Initiating, in Hirsch's words, "crash program mitigation 20 years
before peaking" in a thoroughly oil-addicted country will require at
least a decade of political action just to get started.

Shrinking supplies of oil could actually help mitigate this century's
other looming crisis: global warming. There too, the clock is ticking.
In a 2002 paper in the journal Science, 18 eminent researchers urged
massive, immediate investment in a diverse array of new, unproven non-
fossil-fuel technologies if we're to supply the world's energy needs
with no net carbon emissions, even by the year 2050.

And energy's not the whole story. One example: To supply the total
current U.S. production of plastics, synthetic fibers and rubber,
solvents, and other petrochemicals using biomass (plant-derived
materials) instead of petroleum would consume the entire net annual
growth of all the nation's forests -- and we're already using that
wood for other purposes.

Supply, demand, and physical reality

Debates among peak-of-production soothsayers and their critics remain
unsettled because a crucial quantity -- the precise amount of oil
still in the ground worldwide -- remains unknown. Nevertheless, two
things are becoming more and more clear: Vast new oilfields just don't
seem to be out there, and in existing fields, producers are getting
less and less bang for the buck. The oil still in the ground will
prove a lot harder to suck out than the oil that's already been pumped
and burned.

In those fields first discovered and exploited in the past century,
the oil was almost as easy and cheap to extract as Jed Clampett's
bubblin' crude. But with many of the fields in production today, oil
has to be brought from greater depths, requiring a lot more energy and
often necessitating injection of water, steam or various gases.

Such methods may be wrecking mature fields, causing them to dry up
more quickly. Energy investment banker Matthew Simmons has been
saying that overpumping may already have damaged oilfields in
Saudi Arabia and Iran, rendering vast amounts of oil unrecoverable.

In 2000, operators of Mexico's largest oilfield began injecting
nitrogen gas into wells. As a result, they temporarily achieved a much
higher extraction rate. But this year, the field fell prematurely into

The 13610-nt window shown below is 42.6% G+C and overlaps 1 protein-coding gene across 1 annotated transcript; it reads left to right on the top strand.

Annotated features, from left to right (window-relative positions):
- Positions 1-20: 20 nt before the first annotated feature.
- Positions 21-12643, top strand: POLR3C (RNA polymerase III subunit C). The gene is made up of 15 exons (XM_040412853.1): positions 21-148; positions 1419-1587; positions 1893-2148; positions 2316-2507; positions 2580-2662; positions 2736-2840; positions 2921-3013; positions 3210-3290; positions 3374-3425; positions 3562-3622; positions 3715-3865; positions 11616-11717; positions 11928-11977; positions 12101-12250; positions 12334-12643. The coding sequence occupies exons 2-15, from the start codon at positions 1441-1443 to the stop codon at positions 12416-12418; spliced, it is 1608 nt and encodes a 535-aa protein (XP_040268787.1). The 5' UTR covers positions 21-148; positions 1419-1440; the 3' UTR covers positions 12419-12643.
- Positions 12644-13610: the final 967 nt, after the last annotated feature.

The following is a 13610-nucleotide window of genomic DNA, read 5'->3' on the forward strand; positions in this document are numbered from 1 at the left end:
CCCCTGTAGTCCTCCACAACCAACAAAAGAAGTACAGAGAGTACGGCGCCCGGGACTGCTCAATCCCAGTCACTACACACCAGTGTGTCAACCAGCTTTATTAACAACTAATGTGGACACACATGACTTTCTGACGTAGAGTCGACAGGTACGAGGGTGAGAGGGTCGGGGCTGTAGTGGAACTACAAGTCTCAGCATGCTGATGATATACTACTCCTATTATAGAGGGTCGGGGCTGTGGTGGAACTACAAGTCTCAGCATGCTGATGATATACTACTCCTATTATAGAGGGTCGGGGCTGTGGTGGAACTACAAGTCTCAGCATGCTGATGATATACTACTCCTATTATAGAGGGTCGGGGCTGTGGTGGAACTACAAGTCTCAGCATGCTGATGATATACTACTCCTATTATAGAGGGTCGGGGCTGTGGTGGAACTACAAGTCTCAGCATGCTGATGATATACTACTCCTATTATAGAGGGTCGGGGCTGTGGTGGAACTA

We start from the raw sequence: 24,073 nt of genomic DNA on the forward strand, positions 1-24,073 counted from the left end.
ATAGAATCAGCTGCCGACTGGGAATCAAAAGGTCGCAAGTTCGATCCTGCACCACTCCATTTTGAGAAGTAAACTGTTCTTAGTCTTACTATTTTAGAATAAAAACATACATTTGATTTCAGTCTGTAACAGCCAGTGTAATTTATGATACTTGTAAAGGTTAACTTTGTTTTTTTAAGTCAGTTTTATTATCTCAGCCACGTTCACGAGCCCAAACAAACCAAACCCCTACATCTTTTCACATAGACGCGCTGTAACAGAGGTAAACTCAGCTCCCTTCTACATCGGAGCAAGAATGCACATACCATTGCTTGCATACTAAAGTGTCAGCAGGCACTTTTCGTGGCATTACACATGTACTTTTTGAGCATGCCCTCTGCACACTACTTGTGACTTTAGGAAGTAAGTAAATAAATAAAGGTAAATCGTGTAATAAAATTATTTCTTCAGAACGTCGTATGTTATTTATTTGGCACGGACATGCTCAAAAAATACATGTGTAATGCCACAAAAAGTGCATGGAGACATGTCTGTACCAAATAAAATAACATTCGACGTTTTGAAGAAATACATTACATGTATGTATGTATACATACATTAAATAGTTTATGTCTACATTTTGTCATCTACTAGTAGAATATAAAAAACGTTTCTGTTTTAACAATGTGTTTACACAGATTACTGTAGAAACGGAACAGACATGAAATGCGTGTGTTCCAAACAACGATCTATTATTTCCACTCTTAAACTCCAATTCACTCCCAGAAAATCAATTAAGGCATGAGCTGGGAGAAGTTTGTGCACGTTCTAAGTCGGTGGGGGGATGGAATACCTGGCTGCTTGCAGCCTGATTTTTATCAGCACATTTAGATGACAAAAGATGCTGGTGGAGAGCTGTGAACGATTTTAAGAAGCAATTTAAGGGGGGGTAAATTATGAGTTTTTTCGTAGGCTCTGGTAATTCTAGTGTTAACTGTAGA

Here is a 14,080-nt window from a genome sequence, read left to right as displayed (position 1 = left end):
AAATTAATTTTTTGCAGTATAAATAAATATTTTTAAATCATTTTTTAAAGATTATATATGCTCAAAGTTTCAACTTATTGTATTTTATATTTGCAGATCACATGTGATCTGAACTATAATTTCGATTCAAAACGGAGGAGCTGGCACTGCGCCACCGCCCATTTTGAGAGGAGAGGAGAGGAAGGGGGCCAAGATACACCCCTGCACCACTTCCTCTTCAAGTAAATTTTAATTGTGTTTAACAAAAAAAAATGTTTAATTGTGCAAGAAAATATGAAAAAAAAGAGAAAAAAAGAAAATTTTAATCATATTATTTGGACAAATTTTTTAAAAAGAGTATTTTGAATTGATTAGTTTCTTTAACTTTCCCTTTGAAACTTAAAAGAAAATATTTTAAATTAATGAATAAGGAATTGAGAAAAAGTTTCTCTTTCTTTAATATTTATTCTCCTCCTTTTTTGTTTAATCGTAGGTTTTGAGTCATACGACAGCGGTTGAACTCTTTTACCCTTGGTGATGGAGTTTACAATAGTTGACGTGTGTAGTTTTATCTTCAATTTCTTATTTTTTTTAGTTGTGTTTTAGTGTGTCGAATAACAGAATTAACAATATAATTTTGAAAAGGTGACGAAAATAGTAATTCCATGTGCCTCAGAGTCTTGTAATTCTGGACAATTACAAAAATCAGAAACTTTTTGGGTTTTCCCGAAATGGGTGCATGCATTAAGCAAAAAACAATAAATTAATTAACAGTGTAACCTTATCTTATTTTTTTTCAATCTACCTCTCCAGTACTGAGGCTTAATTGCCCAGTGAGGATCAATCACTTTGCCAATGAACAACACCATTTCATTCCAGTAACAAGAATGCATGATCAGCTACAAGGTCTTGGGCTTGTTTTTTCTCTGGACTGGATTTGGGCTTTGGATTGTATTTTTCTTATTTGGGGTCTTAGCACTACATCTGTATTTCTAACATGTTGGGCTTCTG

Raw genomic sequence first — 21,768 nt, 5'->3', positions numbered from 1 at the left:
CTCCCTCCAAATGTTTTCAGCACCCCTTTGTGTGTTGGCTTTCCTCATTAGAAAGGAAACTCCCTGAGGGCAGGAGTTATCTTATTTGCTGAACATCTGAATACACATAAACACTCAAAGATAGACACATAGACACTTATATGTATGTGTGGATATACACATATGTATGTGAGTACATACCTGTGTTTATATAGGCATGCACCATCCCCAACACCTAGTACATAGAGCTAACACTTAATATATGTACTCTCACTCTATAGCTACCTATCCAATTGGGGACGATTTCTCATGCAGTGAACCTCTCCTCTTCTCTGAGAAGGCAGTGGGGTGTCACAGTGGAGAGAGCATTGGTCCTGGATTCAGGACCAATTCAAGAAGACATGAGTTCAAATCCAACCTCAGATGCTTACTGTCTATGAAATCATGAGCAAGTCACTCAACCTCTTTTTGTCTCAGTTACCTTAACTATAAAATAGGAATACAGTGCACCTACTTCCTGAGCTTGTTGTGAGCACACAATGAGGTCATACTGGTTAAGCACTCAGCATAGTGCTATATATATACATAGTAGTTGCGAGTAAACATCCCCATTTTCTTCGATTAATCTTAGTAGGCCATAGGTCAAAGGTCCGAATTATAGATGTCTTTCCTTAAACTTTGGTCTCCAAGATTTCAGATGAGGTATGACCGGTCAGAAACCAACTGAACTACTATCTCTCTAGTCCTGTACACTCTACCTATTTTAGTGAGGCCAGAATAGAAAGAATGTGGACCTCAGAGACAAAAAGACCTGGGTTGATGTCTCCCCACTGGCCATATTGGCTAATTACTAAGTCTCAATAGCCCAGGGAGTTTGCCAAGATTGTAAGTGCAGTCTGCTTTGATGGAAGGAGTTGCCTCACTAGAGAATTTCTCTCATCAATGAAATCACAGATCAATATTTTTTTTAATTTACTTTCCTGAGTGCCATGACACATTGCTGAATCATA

permanent decline.

The size of world reserves is not only unknown, it's beyond our
control. With that quantity fixed, the chief way for humans to stretch
out the oil curve is to cut the rate of consumption. Fast-rising
demand in the world's two largest countries, China and India, is said
to be worsening the current oil crunch, but before we in the West
point fingers, it's important to remember that one average American
consumes as much oil as 32 citizens of India.

For decades, Prof. Albert Bartlett of the University of Colorado has
been calling attention to the ability of conservation to extend the
life of a resource. For example, assume that the nation of West
Vehicula calculates that it has about 60 years worth of oil in the
ground, given that it's planning to increase consumption at 4 percent
per year. Bartlett's simple calculations show that the Vehiculans
could stretch the lifetime of that resource to more than 300 years by
holding consumption growth to zero.

Won't the problem take care of itself? As prices rise, people will
voluntarily cut consumption, right? Well, in a 2003 article,
energy economist Andrew McKillop showed that at least during the
1990s, the opposite happened. Each time oil prices rose, world demand
rose within six-12 months. And over on the far side of Hubbert's peak,
it will be physical reality, not economics, that governs consumption.
With supply shrinking year by year, every barrel that comes out of the
ground will likely be burned lickety-split.

The view from the top

Environmentalists may be tempted to anticipate an ever-worsening
scarcity of oil as just the thing to shock America into conservation
and serious development of alternative energy. But what if -- and this
is not hard at all to envision -- the peak prompts a worldwide fossil-
fuel rush instead?

Expensive, energy-inefficient and environmentally disastrous efforts
to exploit oil and tar sands in Canada, Venezuela and elsewhere could
be cranked up to full speed. The militarization of American society
could become total, as the government's chief mission becomes control
of oil across the globe. (The number-one target, of course, would be
the Persian Gulf, where resides 63 percent of the world's remaining
oil.) And we would likely exploit our large coal reserves in a big
way, breaking new global-warming records as we go.

The best alternative to that nightmare is renewable energy. Geologist
Walter Youngquist, author of the 1997 book, Geodestinies, has taken a
hard-headed look at the inventory of alternatives to fossil fuels
and concluded that to make them work, we'll have to put an end to our
profligate ways. He paints a picture of a frugal, restrained society
very different from the one we've lived in on the upslope of the oil

Yes, peak oil's in the news, but it's only beginning to seep into the
national conciousness. Maybe we'll know the idea is really catching on
when Hollywood gets interested. But by the time The Day After the Peak
hits your local cineplex, it might turn out to be a reality show.

Stan Cox ( is senior research scientist at the Land
Institute in Salina, Kan. and a member of the Institute's Prairie
Writers Circle.

Copyright 2005 Independent Media Institute.